The expression "we are stuck in a trading range" can lull investors into a state of short-term complacency, especially when the market has exceeded expectations since the early August low. While there were many important market moving events over the past seven weeks, the bulls tended to look forward to the Fed's September 21 statement and Germany's approval of the July 21 changes to the European Financial Stability Facility (EFSF). The Fed meeting disappointed and stocks reacted in a negative manner. It may be too early to grade the reaction to Thursday's EFSF vote in Germany, but as we postulated on Wednesday, it appears as if the bullish gains following the vote may be short-lived.
A CNN article summarizes some of the concerns related to the latest version of the European bailout fund:
But there is now widespread agreement among economists and investors that the €440 billion fund is not big enough to be effective if some of the larger euro area economies fail. Some economists have estimated that the fund would need up to €2 trillion to bail out Spain or Italy. Both nations are struggling with unsustainable levels of debt and dim economic prospects.
"Even an enhanced EFSF will have barely €100 billion to throw at the bond market...minus, of course, any new commitments made to Greece" said Carl Weinberg, chief economist at High Frequency Economics, in a note to clients.
More recently, European officials have been discussing ways to increase the fund's ability to absorb bad sovereign debt by leveraging its assets in some way. However, experts say the fund is unlikely to see an increase in the amount of money it is able to deploy.
It may take the Europeans several weeks or months to negotiate and ratify the next "solution" for the debt-ridden economies in the block. The Fed has signaled it will take action, but only if the data supports an imminent threat of deflation, which is not currently the case. It may be the bulls have little to hang their short-term hats on now.
The markets have known for weeks that the problems in Europe will be with us for some time, which seems to be reflected in the S&P 500's short-term trends. The S&P 500 has traded between 1,101 and 1,231 for seven weeks. As described and shown in the charts below, the bulls controlled the trading range from August 9 until the high was made on August 31. Since the S&P 500 hit 1,231 on August 31, we have gone four weeks without making a new high, which signals the bears have regained the upper hand within the trading range. The shifting trends below tell us the odds of a bearish break from the trading range have increased in recent weeks.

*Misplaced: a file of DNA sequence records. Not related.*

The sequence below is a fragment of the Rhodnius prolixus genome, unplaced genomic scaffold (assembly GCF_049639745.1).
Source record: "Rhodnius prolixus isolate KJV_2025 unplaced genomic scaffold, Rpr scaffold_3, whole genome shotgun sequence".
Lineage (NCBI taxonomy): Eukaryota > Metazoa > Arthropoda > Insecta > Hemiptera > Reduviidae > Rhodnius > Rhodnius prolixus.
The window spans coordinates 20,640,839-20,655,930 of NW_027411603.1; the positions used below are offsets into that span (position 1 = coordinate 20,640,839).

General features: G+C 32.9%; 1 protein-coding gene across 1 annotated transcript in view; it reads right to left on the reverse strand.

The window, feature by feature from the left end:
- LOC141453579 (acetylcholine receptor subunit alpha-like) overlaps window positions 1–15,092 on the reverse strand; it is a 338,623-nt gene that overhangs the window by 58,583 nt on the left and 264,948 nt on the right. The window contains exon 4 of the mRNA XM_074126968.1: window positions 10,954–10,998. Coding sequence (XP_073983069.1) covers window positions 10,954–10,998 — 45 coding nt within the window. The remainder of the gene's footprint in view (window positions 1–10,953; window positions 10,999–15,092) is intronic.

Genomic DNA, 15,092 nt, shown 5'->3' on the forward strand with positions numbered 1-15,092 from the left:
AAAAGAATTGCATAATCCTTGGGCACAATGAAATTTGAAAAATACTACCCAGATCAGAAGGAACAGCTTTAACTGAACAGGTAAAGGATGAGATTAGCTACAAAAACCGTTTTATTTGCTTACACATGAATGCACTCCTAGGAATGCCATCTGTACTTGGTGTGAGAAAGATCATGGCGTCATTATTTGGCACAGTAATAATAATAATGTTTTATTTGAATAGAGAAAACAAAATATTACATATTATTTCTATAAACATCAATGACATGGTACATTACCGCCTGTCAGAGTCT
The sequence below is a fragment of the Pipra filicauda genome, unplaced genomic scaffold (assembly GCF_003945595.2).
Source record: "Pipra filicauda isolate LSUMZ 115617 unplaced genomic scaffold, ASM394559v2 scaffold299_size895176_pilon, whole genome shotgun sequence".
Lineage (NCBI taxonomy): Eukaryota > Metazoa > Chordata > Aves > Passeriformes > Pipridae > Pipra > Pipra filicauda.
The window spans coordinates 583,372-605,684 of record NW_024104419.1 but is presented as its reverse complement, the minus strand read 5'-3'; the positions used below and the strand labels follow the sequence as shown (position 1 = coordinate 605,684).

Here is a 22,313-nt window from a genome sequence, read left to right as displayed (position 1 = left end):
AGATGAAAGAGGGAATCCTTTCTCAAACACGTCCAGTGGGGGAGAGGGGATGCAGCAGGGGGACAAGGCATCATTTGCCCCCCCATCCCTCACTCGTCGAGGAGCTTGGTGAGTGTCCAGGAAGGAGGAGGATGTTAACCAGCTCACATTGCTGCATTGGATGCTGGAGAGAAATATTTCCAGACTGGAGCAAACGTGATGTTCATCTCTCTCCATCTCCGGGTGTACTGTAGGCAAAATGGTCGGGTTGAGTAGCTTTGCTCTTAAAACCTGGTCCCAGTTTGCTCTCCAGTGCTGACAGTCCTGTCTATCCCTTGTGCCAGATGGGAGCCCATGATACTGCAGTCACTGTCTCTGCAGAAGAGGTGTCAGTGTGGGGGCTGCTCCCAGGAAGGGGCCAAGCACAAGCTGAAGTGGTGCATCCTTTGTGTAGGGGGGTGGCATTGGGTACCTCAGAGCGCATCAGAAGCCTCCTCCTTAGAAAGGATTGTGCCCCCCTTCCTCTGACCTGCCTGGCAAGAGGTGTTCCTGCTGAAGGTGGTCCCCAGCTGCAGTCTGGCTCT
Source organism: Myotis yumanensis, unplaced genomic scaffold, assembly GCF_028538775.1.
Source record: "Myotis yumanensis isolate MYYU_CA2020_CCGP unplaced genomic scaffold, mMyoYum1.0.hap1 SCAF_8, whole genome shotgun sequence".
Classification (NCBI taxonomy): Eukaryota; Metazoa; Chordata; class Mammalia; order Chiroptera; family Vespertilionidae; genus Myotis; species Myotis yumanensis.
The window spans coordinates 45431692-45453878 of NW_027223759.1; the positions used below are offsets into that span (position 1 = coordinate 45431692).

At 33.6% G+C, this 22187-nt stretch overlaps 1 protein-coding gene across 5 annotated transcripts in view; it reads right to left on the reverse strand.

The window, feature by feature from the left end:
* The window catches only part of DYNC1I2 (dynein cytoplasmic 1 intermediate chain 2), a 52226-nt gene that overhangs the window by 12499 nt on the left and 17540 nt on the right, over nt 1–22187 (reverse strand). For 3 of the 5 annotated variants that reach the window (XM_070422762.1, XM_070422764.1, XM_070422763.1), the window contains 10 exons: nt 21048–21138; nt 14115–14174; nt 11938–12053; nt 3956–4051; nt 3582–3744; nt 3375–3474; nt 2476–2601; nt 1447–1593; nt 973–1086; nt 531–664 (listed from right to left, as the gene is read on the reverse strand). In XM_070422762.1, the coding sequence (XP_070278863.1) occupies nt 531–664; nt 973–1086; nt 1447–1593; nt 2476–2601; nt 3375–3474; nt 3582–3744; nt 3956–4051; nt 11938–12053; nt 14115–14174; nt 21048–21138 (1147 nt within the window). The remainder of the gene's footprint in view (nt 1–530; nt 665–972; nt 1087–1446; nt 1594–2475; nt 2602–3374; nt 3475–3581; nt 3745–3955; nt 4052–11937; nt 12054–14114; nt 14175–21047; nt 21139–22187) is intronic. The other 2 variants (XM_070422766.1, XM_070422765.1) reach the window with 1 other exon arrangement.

The bulls can regain some momentum by having the S&P 500 close over (a) 1,180, and (b) 1,220, but presently the bears are making a stealth move to recapture the short and intermediate-term trends. In the daily chart of the S&P 500 below:
- The green trendlines are formed by the first set of higher highs off the August lows (peak 1 and 2). The green trend is clearly bullish with a positive slope.
- The orange trendlines are based on a lower high made using peak 2 and 3. Notice the slope of the trend shifted from up to down.
- The red trendlines are based on the lower low that was made at point B relative to point A. The lower low at point B is one of the steps required in a trend change from up to down.
Investors should be careful about bullish predictions based on oversold readings from one technical indicator. As shown in the table below, the CCM Bull Market Sustainability Index (BMSI) uses a wide variety of ways to determine the probabilistic outlook for the stock market.
What does the Bull Market Sustainability Index tell us now about the longer-term outlook for stocks? It is bearish. In fact, the historical risk-reward profile is one of the worst looking out three months.
As we outlined on September 22, we still believe the odds strongly favor a bearish break of the current trading range and a move below 1,050 on the S&P 500. Consequently, we may add to our deflation-friendly bonds (TLT) and our stake in the U.S. dollar (UUP). We may also add shorts (SH) back into the mix very soon.